6 min read

Pivot #23: Insights from Masters Week

Pivot #23: Insights from Masters Week

1st Period - You Have Time

Stewart Hagestad is a 33-year old Wall Street banker at BDT & MSD Partners and on Masters Friday he sits alongside Jordan Speith at +2, and 9 strokes back of the leader. Hagestad is fighting to make the cut line, but regardless if he plays on Saturday, he will likely be at work on Monday. 

Hagestad is an anomaly. He’s opted to pursue a full-time finance career, while playing golf on the side. He’s the 11th ranked amateur player in the world and everyone ranked ahead of him is a decade younger and bound for the PGA Tour. Through his amateur career, he’s played alongside the likes of Scottie Scheffler, Colin Morikowa, and Max Homa, but all eventually went on to pursue the professional ranks, the normal path for golfers of this caliber. 

Truth be told, Hagestad believed he just wasn’t good enough to pursue golf full time after his collegiate career at the University of Southern California, so the 6’5 golfer took his talents to Wall Street in New York. Hagestad’s story is fascinating, but a few insights from this WSJ profile highlighted the keys to Hagestad’s success. Here are several key quotes:

Those close to Hagestad say his game hasn’t improved despite working a day job. It’s improved because of it. He has an uncanny capacity to be intentional about everything he does—whether that’s personally, professionally or his obsessive pursuit to hone his golf skills during his off-hours.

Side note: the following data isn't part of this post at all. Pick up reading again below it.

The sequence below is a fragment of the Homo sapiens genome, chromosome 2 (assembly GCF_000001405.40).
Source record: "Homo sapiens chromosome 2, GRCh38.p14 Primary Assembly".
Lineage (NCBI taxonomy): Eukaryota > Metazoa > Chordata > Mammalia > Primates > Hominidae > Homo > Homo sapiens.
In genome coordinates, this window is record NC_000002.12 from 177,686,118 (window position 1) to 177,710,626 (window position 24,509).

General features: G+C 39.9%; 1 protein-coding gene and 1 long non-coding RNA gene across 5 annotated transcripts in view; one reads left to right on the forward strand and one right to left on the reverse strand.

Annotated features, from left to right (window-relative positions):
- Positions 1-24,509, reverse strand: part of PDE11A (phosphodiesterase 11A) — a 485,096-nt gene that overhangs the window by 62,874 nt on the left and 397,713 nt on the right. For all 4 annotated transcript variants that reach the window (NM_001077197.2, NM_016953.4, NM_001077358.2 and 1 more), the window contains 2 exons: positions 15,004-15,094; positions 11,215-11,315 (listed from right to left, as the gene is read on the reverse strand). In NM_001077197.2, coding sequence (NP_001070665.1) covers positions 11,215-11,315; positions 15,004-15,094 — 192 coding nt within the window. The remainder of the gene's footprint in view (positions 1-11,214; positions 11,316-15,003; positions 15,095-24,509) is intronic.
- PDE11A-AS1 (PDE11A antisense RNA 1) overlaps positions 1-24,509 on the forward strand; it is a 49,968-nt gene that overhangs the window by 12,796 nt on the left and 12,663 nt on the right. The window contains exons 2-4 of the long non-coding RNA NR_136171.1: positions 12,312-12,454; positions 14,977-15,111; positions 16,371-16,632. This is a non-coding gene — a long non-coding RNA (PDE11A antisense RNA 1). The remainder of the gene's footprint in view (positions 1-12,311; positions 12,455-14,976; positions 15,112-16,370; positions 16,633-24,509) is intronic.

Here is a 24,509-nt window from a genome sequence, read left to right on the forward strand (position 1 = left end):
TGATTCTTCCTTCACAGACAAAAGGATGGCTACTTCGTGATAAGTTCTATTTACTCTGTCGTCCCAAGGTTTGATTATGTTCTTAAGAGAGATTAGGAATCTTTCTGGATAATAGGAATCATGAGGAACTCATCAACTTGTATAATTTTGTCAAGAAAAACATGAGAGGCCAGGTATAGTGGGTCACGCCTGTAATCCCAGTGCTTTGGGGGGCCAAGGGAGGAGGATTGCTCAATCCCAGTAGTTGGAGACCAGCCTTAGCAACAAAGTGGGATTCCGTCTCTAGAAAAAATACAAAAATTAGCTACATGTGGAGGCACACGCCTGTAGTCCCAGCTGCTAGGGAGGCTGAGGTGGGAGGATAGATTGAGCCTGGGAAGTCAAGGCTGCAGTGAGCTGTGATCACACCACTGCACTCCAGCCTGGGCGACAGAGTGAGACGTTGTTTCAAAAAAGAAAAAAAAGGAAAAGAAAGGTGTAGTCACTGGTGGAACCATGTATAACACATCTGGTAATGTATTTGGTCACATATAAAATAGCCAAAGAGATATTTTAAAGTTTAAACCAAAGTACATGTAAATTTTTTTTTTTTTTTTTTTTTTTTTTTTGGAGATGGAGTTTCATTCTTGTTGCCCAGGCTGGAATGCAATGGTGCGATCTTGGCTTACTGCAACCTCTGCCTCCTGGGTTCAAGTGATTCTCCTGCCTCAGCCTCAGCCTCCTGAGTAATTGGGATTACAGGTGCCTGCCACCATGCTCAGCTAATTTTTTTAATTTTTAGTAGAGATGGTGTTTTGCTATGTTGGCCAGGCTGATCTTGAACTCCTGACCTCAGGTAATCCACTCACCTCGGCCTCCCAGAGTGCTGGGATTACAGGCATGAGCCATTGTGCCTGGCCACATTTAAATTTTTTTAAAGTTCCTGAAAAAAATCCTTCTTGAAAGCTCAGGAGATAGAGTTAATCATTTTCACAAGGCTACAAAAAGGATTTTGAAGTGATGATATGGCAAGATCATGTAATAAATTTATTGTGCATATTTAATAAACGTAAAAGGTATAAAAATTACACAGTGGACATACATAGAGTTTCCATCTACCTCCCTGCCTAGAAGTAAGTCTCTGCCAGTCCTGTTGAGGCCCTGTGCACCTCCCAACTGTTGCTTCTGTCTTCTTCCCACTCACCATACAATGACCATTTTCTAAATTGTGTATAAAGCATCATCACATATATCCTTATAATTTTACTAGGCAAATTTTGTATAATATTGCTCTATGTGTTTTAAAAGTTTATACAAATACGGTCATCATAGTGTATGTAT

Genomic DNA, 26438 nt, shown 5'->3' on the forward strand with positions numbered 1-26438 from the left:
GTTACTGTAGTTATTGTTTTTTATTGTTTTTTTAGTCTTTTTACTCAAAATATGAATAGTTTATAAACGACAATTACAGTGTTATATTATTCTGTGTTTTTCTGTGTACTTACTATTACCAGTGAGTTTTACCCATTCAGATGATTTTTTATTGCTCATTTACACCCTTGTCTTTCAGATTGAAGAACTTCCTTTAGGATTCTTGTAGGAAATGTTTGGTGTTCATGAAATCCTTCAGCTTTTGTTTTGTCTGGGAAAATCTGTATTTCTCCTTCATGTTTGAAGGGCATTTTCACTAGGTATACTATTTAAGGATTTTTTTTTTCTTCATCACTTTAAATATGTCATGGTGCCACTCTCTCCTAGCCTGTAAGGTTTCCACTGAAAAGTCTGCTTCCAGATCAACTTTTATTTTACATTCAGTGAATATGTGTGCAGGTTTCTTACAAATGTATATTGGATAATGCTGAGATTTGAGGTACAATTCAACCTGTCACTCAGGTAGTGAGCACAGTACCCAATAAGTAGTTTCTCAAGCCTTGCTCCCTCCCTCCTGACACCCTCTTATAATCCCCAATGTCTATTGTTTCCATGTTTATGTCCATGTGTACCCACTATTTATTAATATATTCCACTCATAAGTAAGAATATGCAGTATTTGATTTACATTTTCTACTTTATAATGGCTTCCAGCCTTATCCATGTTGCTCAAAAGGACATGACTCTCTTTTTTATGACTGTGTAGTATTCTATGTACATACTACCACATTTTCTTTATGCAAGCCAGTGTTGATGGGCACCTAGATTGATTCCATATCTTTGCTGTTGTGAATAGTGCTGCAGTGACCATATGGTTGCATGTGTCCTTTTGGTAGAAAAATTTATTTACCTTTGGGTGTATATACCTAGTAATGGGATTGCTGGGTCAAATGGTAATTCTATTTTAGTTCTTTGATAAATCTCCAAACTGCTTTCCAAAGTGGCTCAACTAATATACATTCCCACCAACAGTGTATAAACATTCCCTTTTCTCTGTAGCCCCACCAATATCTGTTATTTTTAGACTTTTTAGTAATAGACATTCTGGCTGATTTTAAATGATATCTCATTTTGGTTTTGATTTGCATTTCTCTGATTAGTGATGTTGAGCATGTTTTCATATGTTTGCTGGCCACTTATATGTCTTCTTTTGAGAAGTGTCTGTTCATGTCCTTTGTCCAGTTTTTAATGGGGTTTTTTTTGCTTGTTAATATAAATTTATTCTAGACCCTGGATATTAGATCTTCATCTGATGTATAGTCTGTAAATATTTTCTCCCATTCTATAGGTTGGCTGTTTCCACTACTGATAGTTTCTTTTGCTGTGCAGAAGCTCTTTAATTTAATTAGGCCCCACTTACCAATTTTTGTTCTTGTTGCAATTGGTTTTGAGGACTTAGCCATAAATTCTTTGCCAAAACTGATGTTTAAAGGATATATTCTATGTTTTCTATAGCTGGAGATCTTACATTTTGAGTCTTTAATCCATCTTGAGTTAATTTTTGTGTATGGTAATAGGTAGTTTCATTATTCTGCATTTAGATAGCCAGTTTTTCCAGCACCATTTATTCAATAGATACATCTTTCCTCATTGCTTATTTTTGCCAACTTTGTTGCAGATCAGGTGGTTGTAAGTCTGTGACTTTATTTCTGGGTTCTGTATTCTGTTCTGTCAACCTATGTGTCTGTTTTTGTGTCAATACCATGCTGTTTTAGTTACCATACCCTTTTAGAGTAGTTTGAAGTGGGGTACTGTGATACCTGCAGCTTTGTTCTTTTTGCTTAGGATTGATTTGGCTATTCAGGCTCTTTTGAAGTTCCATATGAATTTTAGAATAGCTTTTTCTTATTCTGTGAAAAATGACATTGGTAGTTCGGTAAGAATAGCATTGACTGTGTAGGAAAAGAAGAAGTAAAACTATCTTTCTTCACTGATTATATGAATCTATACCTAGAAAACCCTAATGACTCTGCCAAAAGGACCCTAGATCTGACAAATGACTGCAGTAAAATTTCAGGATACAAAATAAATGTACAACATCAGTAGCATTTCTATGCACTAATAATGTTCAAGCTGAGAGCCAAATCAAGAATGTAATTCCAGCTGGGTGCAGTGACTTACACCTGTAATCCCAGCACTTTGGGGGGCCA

“I think him doing this while he’s working is part of his superpower,” says his friend AJ Ferraro, who’s caddying for him this week. “There’s something beneficial about having a fulfilling workday and being excited to hit golf balls when you get out of the office at night—he’s forced to be more focused in both arenas.”
On a typical day, Hagestad wakes up and gets in a 40-minute putting session, often inside his living room where he rearranges mats to practice on. After he leaves the office around 6:30 p.m., he’ll hit balls, often on a simulator. Then he gets ready to do the same thing the next day. 
His relationship with golf also fluctuates with the calendar. He throws himself into his work even more when there isn’t a big tournament coming up. But for the Masters, he began training more intensely around January. Since March, he’s asked the teams he works on to let him sneak out closer to 5:30 p.m. 
If he couldn’t always be on the course, Hagestad did find he had time to work out and access to a launch monitor. He got stronger and smashed balls into a screen over and over. 
“He’s found a way to get the most out of every second he spends practicing,” Ferraro says. “An hour or two a day for Stew might be a few days or a week’s worth of practice for the next person.” 

What’s evident is how intentional Hagestad is with his time and efforts. He works a demanding full-time job and he still found time to improve his skills enough to compete in the Masters. Not having time is no excuse for not achieving success. Hagestad is clearly masterful at allocating his time and he’s a golf nut, but if you only have half the efficiency you’re likely well on your way to achieve moderate success. 

Analyze your day-to-day. Be honest with yourself. Where are the inefficiencies in your day? Are you waking up at 7am, but could wake up at 6am? Maybe that just found yourself an extra hour to dedicate to something productive. Do you play too many video game? Does the social media algo suck you in and you doom scroll mindlessly? What if during your playing career you found one extra hour per week to dedicate to something outside hockey? That’s 52 hours per year and 520 hours over the course of a ten year career. You can become proficient in many things over 520 hours. 

If Stewart can work a full-time career and prepare to play like a pro golfer, you can play pro hockey and prepare for life after. 

2nd Period - Competence instills confidence